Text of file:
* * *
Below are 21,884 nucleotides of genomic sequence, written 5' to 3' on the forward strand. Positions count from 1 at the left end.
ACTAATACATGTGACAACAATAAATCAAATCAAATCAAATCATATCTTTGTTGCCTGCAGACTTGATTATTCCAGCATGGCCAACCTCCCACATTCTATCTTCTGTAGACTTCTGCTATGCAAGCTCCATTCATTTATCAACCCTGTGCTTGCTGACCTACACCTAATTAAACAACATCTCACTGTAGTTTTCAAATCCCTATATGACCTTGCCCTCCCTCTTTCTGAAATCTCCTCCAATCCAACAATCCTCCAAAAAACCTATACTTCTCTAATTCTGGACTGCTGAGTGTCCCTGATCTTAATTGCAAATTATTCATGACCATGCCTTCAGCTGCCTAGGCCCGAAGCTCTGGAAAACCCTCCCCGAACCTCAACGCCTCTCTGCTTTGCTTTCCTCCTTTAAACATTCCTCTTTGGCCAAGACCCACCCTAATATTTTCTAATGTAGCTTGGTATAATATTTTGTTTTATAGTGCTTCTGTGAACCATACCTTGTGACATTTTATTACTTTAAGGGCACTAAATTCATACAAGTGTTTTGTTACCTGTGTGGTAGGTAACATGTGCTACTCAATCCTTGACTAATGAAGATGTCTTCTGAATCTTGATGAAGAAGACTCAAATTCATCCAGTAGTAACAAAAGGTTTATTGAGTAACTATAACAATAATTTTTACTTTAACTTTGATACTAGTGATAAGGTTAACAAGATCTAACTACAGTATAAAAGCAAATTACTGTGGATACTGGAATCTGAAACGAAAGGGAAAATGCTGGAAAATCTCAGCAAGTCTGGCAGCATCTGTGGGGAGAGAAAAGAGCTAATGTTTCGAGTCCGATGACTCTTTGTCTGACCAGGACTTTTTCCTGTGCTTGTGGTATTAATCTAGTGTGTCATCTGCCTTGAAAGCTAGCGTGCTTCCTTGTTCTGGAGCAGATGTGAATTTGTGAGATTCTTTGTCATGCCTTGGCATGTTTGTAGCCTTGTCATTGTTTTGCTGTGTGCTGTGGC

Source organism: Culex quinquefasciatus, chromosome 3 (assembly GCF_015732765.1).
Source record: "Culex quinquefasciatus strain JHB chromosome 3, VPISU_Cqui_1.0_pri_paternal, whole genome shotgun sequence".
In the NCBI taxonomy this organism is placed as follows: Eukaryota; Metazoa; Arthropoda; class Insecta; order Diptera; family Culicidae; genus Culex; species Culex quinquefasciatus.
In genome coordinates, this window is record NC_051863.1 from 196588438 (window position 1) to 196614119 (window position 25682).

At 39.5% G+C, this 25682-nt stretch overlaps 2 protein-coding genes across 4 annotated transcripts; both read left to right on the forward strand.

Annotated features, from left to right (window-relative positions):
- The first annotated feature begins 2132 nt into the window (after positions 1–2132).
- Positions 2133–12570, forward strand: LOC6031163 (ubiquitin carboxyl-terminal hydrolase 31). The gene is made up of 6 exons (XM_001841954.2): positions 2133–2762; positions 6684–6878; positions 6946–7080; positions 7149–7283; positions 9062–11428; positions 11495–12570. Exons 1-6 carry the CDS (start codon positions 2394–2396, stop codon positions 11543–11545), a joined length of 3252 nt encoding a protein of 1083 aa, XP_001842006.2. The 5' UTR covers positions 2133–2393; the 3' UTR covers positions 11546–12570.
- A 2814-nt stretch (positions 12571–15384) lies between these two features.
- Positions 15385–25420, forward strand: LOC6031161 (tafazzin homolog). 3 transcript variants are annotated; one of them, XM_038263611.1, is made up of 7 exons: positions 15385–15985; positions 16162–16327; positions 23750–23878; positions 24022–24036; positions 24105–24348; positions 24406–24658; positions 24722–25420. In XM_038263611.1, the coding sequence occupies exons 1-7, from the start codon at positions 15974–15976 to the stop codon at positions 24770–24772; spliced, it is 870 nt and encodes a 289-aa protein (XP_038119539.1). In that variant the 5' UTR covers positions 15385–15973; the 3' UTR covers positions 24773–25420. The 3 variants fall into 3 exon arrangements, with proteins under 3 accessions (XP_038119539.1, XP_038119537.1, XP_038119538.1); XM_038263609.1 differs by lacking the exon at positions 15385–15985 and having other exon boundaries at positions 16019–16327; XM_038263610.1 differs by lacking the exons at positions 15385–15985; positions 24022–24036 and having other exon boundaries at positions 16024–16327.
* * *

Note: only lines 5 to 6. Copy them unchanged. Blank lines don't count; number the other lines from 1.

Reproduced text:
In the NCBI taxonomy this organism is placed as follows: Eukaryota; Metazoa; Arthropoda; class Insecta; order Diptera; family Culicidae; genus Culex; species Culex quinquefasciatus.
In genome coordinates, this window is record NC_051863.1 from 196588438 (window position 1) to 196614119 (window position 25682).